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Penitentiary Inmates, Simpli Home Donate Furniture to Charities
By Rachel Friederich and Robert Branscum, Washington Department of Corrections
Published: 04/17/2017

Wa doc furniture scaled Young homeless adults and a charity that provides items to low-income families recently received more than $7,000 in new furniture, thanks to inmate work efforts at the Washington State Penitentiary.

Incarcerated men who work in the prison's Sustainable Practices Lab (SPL) recently refurbished furniture donated to the facility from international furniture retailer Simpli Home and distributed it to two Kennewick charities. Types of furniture refurbished by the workers included tables, chairs, ottomans, and bookcases.

Inmates filled a truck with furniture on Feb. 16, and Washington State Penitentiary staff delivered it to A New Start In Life and Habitat For Humanity ReStore program. A New Start in Life is a residential program for young adults between 18 and 24 who are homeless or at risk for homelessness. Staff provide residents with supportive services and independent living skills to help them transition to permanent housing. Habitat For Humanity ReStore sells new and gently used furniture to the public at a lower cost than the average retailer. Proceeds support other charitable programs in the community.

"The inmates love seeing their work really benefit those in need," said Robert Branscum, a corrections specialist at the penitentiary. "For many of them, this is a chance to experience a scale of giving they never imagined before."

The SPL runs 18 programs at the penitentiary, including bike and furniture restoration, cultivating native plants, and worm composting. The SPL gives participating individuals the opportunity to grow and expand their skills and abilities while benefiting the community. Additionally, the SPL increases facility safety by reducing inmate idleness.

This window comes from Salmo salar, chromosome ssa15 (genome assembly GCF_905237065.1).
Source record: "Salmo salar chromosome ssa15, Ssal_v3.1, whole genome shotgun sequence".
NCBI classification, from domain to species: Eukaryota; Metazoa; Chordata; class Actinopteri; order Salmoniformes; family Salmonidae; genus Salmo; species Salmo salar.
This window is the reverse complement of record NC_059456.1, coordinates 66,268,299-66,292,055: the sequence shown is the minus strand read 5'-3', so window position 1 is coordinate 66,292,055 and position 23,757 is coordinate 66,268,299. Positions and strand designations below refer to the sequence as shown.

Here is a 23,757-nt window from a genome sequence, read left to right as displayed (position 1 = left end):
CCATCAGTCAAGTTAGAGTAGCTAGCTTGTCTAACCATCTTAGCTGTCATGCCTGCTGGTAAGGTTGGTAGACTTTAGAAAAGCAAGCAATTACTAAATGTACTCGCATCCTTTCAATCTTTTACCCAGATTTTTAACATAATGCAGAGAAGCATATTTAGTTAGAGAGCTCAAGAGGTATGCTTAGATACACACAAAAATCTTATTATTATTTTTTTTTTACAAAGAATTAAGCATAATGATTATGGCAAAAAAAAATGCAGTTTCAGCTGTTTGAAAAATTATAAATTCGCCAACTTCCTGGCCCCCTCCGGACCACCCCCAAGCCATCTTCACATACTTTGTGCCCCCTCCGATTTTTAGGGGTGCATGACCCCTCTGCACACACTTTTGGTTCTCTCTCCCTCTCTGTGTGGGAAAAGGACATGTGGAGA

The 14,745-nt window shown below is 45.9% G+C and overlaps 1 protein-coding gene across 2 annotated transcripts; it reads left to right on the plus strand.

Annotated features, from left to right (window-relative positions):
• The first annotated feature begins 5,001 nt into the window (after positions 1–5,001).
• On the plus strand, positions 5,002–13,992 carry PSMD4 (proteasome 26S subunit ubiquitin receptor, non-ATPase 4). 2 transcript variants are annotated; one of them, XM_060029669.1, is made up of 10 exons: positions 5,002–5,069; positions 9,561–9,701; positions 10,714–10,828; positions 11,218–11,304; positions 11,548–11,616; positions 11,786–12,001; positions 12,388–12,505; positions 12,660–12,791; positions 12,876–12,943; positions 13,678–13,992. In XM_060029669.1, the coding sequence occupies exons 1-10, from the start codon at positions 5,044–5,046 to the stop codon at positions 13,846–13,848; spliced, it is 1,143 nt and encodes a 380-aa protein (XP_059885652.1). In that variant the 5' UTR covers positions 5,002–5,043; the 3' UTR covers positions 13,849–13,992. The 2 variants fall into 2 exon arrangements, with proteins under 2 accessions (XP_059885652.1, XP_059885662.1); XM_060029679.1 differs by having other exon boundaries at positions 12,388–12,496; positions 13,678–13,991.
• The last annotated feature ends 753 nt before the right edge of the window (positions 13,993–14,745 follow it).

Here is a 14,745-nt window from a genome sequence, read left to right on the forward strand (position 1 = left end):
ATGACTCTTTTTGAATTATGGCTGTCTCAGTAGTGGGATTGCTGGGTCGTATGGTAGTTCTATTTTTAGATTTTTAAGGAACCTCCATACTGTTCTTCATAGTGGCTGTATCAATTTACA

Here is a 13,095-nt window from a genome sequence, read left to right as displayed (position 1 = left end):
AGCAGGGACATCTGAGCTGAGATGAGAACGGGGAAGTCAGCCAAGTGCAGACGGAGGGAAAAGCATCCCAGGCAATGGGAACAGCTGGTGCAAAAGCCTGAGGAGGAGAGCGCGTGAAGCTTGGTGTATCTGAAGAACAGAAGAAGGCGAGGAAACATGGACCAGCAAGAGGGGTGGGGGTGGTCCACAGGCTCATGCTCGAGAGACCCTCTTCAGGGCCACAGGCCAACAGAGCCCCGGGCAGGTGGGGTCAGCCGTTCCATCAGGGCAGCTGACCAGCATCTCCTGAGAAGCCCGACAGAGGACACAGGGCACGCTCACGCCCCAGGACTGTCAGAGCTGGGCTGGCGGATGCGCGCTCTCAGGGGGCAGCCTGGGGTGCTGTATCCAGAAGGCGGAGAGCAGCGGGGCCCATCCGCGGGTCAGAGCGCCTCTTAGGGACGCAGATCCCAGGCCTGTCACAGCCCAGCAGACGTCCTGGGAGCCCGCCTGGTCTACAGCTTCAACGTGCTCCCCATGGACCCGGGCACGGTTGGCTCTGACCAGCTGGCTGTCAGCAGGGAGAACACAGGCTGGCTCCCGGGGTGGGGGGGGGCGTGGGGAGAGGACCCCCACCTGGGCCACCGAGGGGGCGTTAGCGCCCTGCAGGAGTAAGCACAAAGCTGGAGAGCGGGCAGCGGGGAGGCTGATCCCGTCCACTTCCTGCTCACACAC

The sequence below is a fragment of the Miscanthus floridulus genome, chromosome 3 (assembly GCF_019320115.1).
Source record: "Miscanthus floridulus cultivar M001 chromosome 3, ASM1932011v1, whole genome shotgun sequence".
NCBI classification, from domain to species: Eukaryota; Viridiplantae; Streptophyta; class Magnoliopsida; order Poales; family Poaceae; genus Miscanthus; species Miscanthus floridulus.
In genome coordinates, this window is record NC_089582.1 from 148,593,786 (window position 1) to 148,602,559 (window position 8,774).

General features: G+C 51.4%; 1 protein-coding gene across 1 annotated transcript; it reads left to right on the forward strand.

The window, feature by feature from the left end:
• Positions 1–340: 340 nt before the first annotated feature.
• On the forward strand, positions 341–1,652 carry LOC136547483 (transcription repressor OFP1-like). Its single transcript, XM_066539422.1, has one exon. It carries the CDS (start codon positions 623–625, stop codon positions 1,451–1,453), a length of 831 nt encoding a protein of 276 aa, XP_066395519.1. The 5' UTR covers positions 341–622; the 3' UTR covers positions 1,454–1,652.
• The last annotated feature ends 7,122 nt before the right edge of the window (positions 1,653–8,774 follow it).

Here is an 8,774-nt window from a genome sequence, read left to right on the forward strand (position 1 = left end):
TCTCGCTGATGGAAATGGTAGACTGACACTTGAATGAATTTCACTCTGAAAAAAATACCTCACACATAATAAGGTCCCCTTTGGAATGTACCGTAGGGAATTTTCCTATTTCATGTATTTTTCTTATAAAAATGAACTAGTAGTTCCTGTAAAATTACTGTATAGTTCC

Simpli Home fills millions of furniture orders around the world. Occassionally, items get damaged, pieces are lost in transit, or simply returned. The result is an excess of items that the company would have to get sorted, repaired, or pieced together from multiple furniture kits. Simpli Home approached the penitentiary's SPL to see if it could use these items to support local charities.

Branscum and Corrections Specialist Chris McGill assembled a crew of inmates from the SPL to transform the truckloads of mish-mashed furniture parts and convert them into like-new, high-quality furnishings.

Prison officials say the donation is a great illustration of the work the sustainability practices lab does to repurpose items that otherwise would have been taken to landfills. "This is a shining example of the Sustainable Practices Lab's impact both within the penitentiary and beyond its walls," Branscum said.

Rachel Friederich is a Communications Consultant for the Washington State Department of Corrections. She earned her bachelor’s degree in communications from Central Washington University. She has worked communications and public relations for various Washington non-profit organizations as well as a reporter at newspapers and radio stations across Washington including The Daily World, Yakima Herald-Republic, and KGY-AM in Olympia.

Robert Branscum is a corrections specialist for the Washington State Department of Corrections, working at the Washington State Penitentiary, overseeing the Sustainable Practices Lab, earned incentive programs, and institutional sustainability. He created the Sustainable Practices Lab in 2012. Before that, he worked as a correctional sergeant, correctional officer, and recreation and athletics specialist. He has worked at the Washington State Penitentiary since June 1994.


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  3. keatonjefferson on 07/27/2019:

    Yes well that should be the case always. Home donations in form of tv units uk should also go these furniture for inmates or penititaries. As they need the charity in this form.

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